Sure, phone banks are the core of Super Sunday, the largest single fund-raising day for United Jewish Communities of MetroWest NJ. The 2011 UJA annual campaign goal is $21 million, and pledges made on Super Sunday generally mark about 10 percent of the total campaign. And hundreds of volunteers will call Jews across the area for their annual gifts. But every year a wealth of activities is offered on site at the Aidekman campus in Whippany to keep children happy while their parents volunteer.
This year, the focus of the Dec. 12 event is also on the larger message of the day — doing mitzvot.
In a community first, CareLink, a partnership of UJC, Jewish Family Service of MetroWest, and JCC MetroWest, will sponsor a mitzva day for families with children ages three-11 from 2 to 4 p.m.
Mitzva projects will include sorting and wrapping toiletries for the homeless, creating placemats for the Morristown Soup Kitchen, participating in a food drive for the Interfaith Food Pantry serving Morris County and the Bobrow Family Kosher Food Pantry at Oheb Shalom Congregation, fashioning paper bouquets for residents at Lester Senior Housing Community, and stuffing teddy bears for the Rachel Coalition.
“Super Sunday is not just a phonathon; it brings the community together,” said Dana Lichtenberg, who is coordinating the fair. “The mitzva fair is in keeping with the spirit of the day — giving back and educating people about the larger MetroWest community.”
To educate participants about the many different agencies providing services, every activity is being sponsored by one agency to benefit another. So, for example, the three area day schools are sponsoring the paper flower craft, and the resulting bouquets will benefit residents at the Lester community, part of the Jewish Community Housing Corporation of MetroWest. The mitzva fair will also include an interactive story time with PJ Library; blood, Gift of Life bone marrow registry, and canned food drives; a tzedaka can drop and children’s book drive will provide additional avenues for Jews in MetroWest to help one another.
Another Super Sunday first this year will a performance by the Mama Doni Band.
The high-energy family-oriented band will present a free family concert at 3 p.m.
The band, headed by Montclair mother of two Doni Zasloff Thomas, exploded onto the children’s Jewish music scene three years ago. The band’s fourth CD, Shabbat Shaboom, which will be released in February, offers different facets of Shabbat, from celebratory dancing to the quiet hush of the blessings. While it still includes the band’s hallmark silly lyrics and zaniness, the new CD offers a richer musicality than previous works. Thomas credits that quality, in part, to band guitarist Eric Lindberg, who joined in February, and drummer and percussionist Cliff Ramsay, who became a band member the previous summer. The band also includes Alexander Tyshkov on bass.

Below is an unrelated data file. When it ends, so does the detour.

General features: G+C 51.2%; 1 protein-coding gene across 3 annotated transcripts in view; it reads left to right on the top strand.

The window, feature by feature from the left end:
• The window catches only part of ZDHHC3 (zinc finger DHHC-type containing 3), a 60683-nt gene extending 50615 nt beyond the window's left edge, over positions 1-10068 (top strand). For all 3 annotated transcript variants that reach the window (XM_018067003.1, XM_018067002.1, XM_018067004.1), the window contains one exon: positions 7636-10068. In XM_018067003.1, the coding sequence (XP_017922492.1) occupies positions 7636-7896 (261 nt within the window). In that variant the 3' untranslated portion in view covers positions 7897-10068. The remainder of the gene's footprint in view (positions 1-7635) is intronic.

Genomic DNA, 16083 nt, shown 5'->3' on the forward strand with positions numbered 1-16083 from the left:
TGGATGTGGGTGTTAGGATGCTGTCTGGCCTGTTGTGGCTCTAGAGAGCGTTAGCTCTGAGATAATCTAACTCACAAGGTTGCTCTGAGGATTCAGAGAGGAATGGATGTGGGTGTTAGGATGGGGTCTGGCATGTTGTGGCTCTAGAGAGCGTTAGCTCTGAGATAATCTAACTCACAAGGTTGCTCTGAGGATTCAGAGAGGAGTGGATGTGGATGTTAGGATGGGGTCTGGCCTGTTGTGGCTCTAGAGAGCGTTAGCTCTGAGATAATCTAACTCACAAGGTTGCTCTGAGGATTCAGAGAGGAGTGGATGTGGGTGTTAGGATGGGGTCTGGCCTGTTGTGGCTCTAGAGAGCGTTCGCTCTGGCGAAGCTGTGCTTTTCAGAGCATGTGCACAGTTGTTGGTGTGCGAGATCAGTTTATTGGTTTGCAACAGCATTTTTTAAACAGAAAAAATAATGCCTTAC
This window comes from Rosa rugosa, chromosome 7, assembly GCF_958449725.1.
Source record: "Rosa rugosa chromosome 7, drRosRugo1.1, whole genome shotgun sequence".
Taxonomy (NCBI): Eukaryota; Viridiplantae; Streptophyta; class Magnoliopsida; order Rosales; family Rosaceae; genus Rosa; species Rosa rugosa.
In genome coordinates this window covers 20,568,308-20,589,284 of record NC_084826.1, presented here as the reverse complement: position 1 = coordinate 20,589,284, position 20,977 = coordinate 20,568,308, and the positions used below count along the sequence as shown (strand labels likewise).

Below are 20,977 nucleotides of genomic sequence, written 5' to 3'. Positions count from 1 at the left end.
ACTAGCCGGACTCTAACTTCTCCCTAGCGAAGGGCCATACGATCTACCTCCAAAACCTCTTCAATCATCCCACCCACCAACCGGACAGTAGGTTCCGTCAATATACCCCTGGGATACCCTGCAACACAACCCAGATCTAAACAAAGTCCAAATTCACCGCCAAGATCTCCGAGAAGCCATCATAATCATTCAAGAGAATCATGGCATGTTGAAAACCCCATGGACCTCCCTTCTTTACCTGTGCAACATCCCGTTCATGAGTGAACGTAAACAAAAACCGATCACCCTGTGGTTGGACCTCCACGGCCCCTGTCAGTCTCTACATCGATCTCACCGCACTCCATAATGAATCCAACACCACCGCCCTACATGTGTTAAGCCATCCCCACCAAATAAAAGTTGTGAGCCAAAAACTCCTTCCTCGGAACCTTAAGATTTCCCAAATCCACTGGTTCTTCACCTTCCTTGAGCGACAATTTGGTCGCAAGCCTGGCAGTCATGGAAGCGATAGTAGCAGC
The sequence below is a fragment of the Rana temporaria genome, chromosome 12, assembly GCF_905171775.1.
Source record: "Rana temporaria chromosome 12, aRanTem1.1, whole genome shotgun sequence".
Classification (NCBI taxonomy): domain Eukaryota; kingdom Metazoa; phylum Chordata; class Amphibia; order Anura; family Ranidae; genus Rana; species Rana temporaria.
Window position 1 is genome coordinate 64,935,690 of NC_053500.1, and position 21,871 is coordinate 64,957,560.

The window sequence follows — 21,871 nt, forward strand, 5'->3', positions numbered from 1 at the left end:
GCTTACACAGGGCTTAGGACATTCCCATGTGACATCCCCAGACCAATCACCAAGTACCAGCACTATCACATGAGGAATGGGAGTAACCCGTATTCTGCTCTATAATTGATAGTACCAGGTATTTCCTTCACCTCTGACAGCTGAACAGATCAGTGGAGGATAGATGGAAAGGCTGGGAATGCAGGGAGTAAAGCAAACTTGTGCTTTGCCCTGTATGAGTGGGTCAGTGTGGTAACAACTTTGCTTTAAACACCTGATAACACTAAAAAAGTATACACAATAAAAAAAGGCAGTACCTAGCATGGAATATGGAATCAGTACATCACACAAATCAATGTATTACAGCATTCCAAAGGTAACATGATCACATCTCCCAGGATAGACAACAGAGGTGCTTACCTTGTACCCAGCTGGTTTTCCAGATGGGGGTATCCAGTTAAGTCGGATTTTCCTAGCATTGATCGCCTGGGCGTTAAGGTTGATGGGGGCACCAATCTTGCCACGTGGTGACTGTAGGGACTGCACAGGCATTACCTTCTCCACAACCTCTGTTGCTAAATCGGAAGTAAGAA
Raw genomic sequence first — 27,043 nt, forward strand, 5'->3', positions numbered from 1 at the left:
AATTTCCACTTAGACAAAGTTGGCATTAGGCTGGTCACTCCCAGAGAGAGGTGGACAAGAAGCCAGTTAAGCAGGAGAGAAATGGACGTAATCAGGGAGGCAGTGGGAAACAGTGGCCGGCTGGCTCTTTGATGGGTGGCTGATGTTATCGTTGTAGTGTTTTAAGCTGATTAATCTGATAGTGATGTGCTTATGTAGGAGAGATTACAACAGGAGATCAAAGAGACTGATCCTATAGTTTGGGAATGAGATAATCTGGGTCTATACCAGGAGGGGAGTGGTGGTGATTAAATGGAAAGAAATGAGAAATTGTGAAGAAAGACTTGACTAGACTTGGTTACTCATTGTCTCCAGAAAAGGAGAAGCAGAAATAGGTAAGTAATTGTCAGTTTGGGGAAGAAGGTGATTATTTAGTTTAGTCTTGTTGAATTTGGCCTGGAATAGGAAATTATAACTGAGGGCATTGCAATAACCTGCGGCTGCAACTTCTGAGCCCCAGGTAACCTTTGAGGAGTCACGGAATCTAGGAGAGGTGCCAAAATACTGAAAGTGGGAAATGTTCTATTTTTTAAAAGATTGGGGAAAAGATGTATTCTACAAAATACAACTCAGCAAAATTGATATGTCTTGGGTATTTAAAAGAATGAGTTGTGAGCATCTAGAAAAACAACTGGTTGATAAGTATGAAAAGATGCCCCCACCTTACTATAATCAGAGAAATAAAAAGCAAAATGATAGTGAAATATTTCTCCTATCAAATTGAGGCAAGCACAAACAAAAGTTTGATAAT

Lindberg, a bluegrass musician, grew up in South Orange attending Temple Sharey Tefilo-Israel. He and Ramsay both earned bachelor’s degrees at the Mason Gross School of the Arts at Rutgers University.
“I’m lucky enough to have the opportunity to work with really cool musicians,” said Thomas in a phone interview. But she also pointed to the natural evolution of the band. She started out writing songs for a group of preschoolers at the Child’s Way Jewish Montessori School at B’nai Shalom in West Orange.
“I really thought this was just some goofy thing I was doing in my kitchen for my own two kids and the 10 kids in my class,” she said. But in 2008, she submitted her first CD, I Love Herring, to the International Jewish Music Festival in Amsterdam, after having worked only with a producer, but no band, on the CD. “When the festival selected us, I realized I had to get a band together,” Thomas said. Her website launched the day she flew to Amsterdam for the competition, where the band won the Simcha Award.
They embarked on their first national tour in 2009, and most recently appeared on Fox News and NBC TV for segments on Hanukka this year.
“It’s been a huge, spiritual, wonderful, exciting journey,” she said. Now, she sees the Mama Doni Band as her life’s work, and hopes to expand the brand to cookbooks, workshops, even a television show. “I just want to grow and share this celebration of Jewish culture in every medium I can,” she said.